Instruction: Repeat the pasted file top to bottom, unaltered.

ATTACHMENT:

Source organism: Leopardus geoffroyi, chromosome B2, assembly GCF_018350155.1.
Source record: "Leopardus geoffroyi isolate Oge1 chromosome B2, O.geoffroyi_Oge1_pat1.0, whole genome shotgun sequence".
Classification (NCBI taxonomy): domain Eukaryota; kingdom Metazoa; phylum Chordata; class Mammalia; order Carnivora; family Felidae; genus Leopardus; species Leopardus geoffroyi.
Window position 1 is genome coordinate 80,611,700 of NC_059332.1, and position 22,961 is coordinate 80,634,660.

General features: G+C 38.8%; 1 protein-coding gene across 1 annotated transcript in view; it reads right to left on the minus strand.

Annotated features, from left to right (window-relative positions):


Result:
Source organism: Leopardus geoffroyi, chromosome B2, assembly GCF_018350155.1.
Source record: "Leopardus geoffroyi isolate Oge1 chromosome B2, O.geoffroyi_Oge1_pat1.0, whole genome shotgun sequence".
Classification (NCBI taxonomy): domain Eukaryota; kingdom Metazoa; phylum Chordata; class Mammalia; order Carnivora; family Felidae; genus Leopardus; species Leopardus geoffroyi.
Window position 1 is genome coordinate 80,611,700 of NC_059332.1, and position 22,961 is coordinate 80,634,660.

General features: G+C 38.8%; 1 protein-coding gene across 1 annotated transcript in view; it reads right to left on the minus strand.

Annotated features, from left to right (window-relative positions):